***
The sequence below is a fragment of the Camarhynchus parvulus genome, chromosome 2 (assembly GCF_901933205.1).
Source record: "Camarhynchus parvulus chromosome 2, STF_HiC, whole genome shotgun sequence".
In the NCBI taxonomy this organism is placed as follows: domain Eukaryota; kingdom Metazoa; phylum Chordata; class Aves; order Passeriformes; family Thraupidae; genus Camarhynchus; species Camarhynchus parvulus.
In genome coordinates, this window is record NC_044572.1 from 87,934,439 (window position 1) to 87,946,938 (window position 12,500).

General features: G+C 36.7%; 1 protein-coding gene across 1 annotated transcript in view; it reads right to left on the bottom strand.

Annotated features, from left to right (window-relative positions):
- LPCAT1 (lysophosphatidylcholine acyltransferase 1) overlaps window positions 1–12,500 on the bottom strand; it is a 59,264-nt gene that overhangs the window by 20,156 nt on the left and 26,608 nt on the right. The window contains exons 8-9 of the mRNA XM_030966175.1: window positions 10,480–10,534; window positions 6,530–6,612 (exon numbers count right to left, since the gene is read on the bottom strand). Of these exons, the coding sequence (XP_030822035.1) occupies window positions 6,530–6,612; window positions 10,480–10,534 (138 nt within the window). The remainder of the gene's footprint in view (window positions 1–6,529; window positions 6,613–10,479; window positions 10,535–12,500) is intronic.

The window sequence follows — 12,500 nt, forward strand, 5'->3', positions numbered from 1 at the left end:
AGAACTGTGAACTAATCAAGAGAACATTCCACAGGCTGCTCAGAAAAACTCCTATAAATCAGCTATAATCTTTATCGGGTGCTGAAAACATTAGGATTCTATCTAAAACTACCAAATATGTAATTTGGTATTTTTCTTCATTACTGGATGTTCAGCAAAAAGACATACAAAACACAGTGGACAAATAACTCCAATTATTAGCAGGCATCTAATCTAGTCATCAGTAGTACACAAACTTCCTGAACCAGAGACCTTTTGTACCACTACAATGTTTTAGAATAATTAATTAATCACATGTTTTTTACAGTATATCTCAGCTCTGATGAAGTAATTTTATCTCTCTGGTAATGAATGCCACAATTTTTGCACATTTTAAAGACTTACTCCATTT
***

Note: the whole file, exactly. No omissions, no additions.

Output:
The sequence below is a fragment of the Camarhynchus parvulus genome, chromosome 2 (assembly GCF_901933205.1).
Source record: "Camarhynchus parvulus chromosome 2, STF_HiC, whole genome shotgun sequence".
In the NCBI taxonomy this organism is placed as follows: domain Eukaryota; kingdom Metazoa; phylum Chordata; class Aves; order Passeriformes; family Thraupidae; genus Camarhynchus; species Camarhynchus parvulus.
In genome coordinates, this window is record NC_044572.1 from 87,934,439 (window position 1) to 87,946,938 (window position 12,500).

General features: G+C 36.7%; 1 protein-coding gene across 1 annotated transcript in view; it reads right to left on the bottom strand.

Annotated features, from left to right (window-relative positions):
- LPCAT1 (lysophosphatidylcholine acyltransferase 1) overlaps window positions 1–12,500 on the bottom strand; it is a 59,264-nt gene that overhangs the window by 20,156 nt on the left and 26,608 nt on the right. The window contains exons 8-9 of the mRNA XM_030966175.1: window positions 10,480–10,534; window positions 6,530–6,612 (exon numbers count right to left, since the gene is read on the bottom strand). Of these exons, the coding sequence (XP_030822035.1) occupies window positions 6,530–6,612; window positions 10,480–10,534 (138 nt within the window). The remainder of the gene's footprint in view (window positions 1–6,529; window positions 6,613–10,479; window positions 10,535–12,500) is intronic.

The window sequence follows — 12,500 nt, forward strand, 5'->3', positions numbered from 1 at the left end:
AGAACTGTGAACTAATCAAGAGAACATTCCACAGGCTGCTCAGAAAAACTCCTATAAATCAGCTATAATCTTTATCGGGTGCTGAAAACATTAGGATTCTATCTAAAACTACCAAATATGTAATTTGGTATTTTTCTTCATTACTGGATGTTCAGCAAAAAGACATACAAAACACAGTGGACAAATAACTCCAATTATTAGCAGGCATCTAATCTAGTCATCAGTAGTACACAAACTTCCTGAACCAGAGACCTTTTGTACCACTACAATGTTTTAGAATAATTAATTAATCACATGTTTTTTACAGTATATCTCAGCTCTGATGAAGTAATTTTATCTCTCTGGTAATGAATGCCACAATTTTTGCACATTTTAAAGACTTACTCCATTT